Sugar teaspoons for bees and science communication

Fakenewsflash: the recent Facebook post claiming to be from David Attenborough, suggesting that we should feed floundering bees a sugar solution to ‘save’ them, was faked.

I’m not on Facebook, but I saw the original post via Twitter, where many popular non-profit and government organisations promoted it (it now seems that many have deleted their posts).

I didn’t know it was a fake post at the time, but I didn’t agree with it so didn’t share it or comment on it. I didn’t want to be the Grinch that disagreed with the popular personality. And perhaps the pollinator message would reach a new audience, despite the fake news…

But what price new audiences?

Now it’s been revealed as a fake post. You can read all the reasons why feeding sugar teaspoons to bees is bad for them in the recent news articles, mostly from a beekeeper’s perspective. We don’t really know how sugar syrup affects unmanaged solitary bees, because very few studies have tested this.

This story is very frustrating from a science communication perspective. There are thousands of pollinator species in the world, of which bees make up just a few hundred. And within those generic ‘bees’, there are many bee species, even though one species gets the most attention.

Thousands of ecologists, entomologists and communicators (globally) have spent decades reminding us all that no single bee is THE POLLINATOR. So why do these misguided attempts to ‘save bees’ still get so much airtime?

And why does that silly ‘Einstein quote’ about us all starving to death when ‘the bee’ disappears from the earth keep appearing in these news stories? It’s not true! There is no record of Einstein ever saying it (read here and here). In fact, there is no record of anyone ever saying it.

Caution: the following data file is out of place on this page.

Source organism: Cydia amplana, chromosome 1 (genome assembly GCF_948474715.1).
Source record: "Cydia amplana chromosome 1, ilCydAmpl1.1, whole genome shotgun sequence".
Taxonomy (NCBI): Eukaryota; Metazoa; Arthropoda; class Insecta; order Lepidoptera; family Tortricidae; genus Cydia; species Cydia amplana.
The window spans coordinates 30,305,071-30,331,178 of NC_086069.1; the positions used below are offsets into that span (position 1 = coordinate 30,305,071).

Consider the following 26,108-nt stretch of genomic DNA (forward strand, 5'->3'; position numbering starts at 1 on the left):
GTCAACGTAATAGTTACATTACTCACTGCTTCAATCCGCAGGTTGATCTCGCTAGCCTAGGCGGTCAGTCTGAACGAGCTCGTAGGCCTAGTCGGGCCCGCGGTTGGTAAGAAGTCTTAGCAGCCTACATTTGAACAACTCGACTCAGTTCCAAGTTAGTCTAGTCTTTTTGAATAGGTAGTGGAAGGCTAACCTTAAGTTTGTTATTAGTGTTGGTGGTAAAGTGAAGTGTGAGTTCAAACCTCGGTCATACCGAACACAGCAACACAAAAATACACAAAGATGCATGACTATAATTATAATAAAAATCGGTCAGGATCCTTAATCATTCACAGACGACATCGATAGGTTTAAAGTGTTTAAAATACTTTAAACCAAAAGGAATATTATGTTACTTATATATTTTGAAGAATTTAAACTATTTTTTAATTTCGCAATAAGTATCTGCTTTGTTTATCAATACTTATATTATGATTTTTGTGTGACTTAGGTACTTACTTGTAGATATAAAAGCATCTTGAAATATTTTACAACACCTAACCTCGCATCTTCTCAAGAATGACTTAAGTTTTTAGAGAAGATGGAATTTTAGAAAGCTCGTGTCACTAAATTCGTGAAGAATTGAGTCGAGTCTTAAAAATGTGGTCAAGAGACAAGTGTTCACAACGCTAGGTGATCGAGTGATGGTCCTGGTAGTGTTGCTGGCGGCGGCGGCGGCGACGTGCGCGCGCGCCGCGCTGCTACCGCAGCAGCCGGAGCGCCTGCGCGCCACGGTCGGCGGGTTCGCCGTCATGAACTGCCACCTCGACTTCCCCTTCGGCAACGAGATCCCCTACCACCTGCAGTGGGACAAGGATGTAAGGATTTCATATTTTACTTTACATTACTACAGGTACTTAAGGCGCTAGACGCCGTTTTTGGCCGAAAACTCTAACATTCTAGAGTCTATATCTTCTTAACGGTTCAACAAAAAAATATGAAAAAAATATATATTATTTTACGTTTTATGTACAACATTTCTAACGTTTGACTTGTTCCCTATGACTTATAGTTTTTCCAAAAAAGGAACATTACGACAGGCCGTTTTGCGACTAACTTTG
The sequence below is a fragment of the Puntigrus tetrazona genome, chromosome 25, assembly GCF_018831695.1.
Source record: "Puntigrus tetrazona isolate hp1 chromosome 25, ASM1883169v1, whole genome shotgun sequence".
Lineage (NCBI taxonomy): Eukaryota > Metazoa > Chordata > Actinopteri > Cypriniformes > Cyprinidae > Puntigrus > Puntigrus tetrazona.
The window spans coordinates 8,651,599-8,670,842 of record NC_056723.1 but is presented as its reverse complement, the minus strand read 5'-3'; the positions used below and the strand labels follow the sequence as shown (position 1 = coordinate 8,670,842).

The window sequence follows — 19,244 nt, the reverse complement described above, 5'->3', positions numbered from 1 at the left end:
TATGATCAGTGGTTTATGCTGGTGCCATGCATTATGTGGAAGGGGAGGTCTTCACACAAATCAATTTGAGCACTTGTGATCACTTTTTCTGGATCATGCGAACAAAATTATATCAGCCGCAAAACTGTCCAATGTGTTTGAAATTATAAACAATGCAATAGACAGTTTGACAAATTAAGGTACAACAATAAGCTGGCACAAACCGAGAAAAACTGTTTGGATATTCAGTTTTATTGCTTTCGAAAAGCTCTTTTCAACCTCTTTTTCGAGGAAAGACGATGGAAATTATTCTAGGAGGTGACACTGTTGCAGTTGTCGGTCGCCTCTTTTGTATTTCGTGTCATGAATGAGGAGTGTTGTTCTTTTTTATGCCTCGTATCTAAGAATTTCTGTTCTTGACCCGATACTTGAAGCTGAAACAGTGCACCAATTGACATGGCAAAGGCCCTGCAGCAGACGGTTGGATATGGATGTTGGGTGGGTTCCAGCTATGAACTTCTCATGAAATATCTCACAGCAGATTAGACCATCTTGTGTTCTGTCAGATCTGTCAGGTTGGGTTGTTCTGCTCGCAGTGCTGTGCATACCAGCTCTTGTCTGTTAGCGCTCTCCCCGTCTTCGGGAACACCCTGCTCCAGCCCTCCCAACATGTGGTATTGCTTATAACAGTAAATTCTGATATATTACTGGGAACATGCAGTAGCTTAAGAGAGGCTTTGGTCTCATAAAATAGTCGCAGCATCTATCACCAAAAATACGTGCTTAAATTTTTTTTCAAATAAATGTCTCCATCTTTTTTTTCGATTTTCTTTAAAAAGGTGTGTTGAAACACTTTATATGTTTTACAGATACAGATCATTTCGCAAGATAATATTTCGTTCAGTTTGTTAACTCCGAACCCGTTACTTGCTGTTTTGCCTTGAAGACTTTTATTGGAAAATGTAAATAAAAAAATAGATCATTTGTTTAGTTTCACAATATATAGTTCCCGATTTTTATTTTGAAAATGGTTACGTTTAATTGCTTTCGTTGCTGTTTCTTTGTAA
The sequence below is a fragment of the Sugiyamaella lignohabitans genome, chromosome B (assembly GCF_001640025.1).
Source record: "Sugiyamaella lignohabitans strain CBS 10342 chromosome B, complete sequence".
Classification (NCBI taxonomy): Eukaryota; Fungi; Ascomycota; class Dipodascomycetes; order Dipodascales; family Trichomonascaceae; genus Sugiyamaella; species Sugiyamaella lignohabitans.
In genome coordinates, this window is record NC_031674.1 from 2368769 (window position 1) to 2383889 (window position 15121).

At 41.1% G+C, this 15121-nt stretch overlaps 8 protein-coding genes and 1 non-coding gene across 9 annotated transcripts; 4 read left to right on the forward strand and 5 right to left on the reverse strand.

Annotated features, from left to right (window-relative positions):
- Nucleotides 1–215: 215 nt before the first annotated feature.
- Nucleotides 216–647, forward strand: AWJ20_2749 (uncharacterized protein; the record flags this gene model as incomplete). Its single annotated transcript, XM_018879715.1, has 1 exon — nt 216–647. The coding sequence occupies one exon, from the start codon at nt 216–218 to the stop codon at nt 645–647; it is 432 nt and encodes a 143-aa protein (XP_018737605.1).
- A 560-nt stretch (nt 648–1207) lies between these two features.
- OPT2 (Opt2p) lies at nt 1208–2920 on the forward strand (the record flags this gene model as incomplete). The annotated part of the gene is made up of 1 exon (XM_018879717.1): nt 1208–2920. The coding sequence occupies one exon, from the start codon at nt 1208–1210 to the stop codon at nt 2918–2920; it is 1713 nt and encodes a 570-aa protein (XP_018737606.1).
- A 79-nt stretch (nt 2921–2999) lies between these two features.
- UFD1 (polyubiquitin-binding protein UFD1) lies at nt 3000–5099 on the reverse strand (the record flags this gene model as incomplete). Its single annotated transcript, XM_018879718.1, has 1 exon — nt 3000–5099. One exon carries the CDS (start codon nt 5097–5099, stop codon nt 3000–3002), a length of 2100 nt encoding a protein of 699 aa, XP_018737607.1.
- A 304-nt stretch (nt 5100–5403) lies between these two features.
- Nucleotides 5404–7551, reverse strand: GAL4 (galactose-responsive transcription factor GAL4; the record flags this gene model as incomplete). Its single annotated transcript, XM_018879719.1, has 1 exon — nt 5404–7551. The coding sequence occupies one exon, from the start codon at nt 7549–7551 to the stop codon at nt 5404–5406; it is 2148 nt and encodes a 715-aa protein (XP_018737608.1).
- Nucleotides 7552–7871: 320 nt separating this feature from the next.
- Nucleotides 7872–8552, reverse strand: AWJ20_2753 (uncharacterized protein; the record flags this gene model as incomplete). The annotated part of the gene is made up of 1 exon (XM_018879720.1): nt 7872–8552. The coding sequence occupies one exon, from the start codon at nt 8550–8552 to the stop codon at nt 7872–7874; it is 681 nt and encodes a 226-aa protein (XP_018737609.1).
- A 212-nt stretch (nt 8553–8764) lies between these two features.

And even if they did, it doesn’t make sense. Who is ‘the bee’? There are ~20,000 species of bee in the world. More importantly, bees aren’t the only pollinators we need.

Science communication messages need repeating. Saying it once is not enough.

This is a fly (Bombyliidae sp.)

© Manu Saunders 2018


One thought on “Sugar teaspoons for bees and science communication

  1. Ev July 22, 2018 / 10:52 PM

    I think the statement might originate from a book called no bee no me. There are groups that dedicate themselves to saving bee species (because some bee species are in decline due to habitat clearing) the same as some groups advocate saving pandas. Some bees are specially adapted to the shape of some plants; they might feed on other plants but there are symbiotic adaptations. Many people also don’t like bees for fear of stinging so they need some good press. What is your favourite pollinator?


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